1.1 Purpose of this discussion document
The purpose of this discussion document is to:
- improve our knowledge and understanding of the issues facing planning and urban design and infrastructure development in New Zealand
- ensure that the options that have been identified address the right issues
- seek input and views on the options for reform and their likely impacts and effectiveness compared to the status quo.Footnote 14
Building on successful reforms to resource management
In December 2008, the newly elected Government initiated a significant programme of reform for resource management in New Zealand. The reform programme focused on the Resource Management Act 1991 (RMA; the Act), and also touched on related legislation for fisheries, forestry, local government and public works.
The new Mangere Bridge in construction, Auckland. Photo credit : Benjamin Paul AucklandMotorways.co.nz
Phase One of the reform programme focused on streamlining and simplifying the Act and resulted in the 2009 RMA amendments. This met the Government’s commitment to introduce legislation into the House of Representatives within 100 days of taking office.
Phase Two of the resource management reform programme (RMII), now under way, is about tackling more complex challenges and strengthening the role of environmental management in supporting competitiveness. It focuses on particular sectors’ issues and the need for better interaction between the RMA and other statutes. Within that mix, this discussion document focuses on urban planning and infrastructure.
Phase Two of the reforms also includes the objective of achieving efficient and improved participation of Māori in natural resource management processes. This was considered in identifying the urban planning and infrastructure options. Specific options outside of urban planning and infrastructure to achieve this objective will be progressed through a separate discussion document, and integrated into final decisions with feedback from the urban planning and infrastructure discussion document.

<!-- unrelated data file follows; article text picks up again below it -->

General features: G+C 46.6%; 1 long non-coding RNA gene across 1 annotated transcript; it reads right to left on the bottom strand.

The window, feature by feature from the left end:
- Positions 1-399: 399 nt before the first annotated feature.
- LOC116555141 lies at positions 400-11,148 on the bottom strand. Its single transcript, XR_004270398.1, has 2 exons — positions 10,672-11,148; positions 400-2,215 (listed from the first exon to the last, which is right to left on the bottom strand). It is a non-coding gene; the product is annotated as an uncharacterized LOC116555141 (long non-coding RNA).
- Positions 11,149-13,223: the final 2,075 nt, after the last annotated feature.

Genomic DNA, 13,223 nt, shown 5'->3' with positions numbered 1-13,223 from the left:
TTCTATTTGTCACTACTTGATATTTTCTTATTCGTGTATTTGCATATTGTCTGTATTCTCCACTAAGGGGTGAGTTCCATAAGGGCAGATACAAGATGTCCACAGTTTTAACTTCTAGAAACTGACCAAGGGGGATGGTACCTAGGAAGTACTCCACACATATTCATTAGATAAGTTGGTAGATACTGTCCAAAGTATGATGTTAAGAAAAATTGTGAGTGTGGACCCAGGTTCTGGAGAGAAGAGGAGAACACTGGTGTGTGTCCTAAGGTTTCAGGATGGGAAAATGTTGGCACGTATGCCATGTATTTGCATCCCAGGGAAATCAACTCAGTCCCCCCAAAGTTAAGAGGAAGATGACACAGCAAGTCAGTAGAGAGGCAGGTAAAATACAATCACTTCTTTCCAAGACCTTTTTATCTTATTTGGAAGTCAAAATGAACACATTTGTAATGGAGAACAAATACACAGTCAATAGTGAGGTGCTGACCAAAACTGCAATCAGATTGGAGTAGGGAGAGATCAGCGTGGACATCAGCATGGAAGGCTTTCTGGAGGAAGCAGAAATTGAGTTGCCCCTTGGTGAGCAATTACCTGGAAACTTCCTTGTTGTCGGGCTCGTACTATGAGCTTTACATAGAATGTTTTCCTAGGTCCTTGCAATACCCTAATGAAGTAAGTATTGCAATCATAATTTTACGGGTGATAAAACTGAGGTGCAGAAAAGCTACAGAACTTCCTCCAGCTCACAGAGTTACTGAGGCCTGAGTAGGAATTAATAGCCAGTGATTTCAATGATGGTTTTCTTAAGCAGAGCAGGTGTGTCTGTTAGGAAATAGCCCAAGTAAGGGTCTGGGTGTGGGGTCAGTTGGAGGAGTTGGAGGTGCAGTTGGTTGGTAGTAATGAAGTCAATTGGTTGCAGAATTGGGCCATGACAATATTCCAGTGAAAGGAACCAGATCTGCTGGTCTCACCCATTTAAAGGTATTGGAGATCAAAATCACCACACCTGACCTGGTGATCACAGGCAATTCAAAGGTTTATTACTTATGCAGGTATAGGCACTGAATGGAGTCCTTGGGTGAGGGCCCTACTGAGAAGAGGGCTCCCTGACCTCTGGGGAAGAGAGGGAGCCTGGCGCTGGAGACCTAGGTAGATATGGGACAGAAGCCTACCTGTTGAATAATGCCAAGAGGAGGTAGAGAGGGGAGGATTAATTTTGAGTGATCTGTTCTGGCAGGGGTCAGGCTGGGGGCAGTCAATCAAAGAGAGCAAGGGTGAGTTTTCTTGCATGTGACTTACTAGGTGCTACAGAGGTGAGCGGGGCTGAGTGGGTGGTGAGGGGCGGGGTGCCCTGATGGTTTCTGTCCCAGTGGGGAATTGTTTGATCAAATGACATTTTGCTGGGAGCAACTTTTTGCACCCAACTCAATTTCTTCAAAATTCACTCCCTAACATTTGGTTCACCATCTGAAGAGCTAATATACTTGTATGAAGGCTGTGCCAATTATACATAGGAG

A review of New Zealand’s water management system and the establishment of an Environmental Protection Agency are also included in Phase Two of the reforms. Both of these are dealt with outside this discussion document.
1.2 Why urban planning and infrastructure?
In July 2009, Cabinet adopted a medium-term economic agenda aimed at lifting New Zealand’s long-term growth rate and reducing the vulnerability of the economy to further economic shocks. The agenda was centred around six policy drivers – regulatory environment for business; public sector; innovation / business support; skills / education; infrastructure; and tax.
As a contributor to this agenda, Phase Two of the Government’s resource management reform focuses on the planning for urban areas and infrastructure in New Zealand, and the approval processes for the construction and operation of infrastructure. This focus reflects that: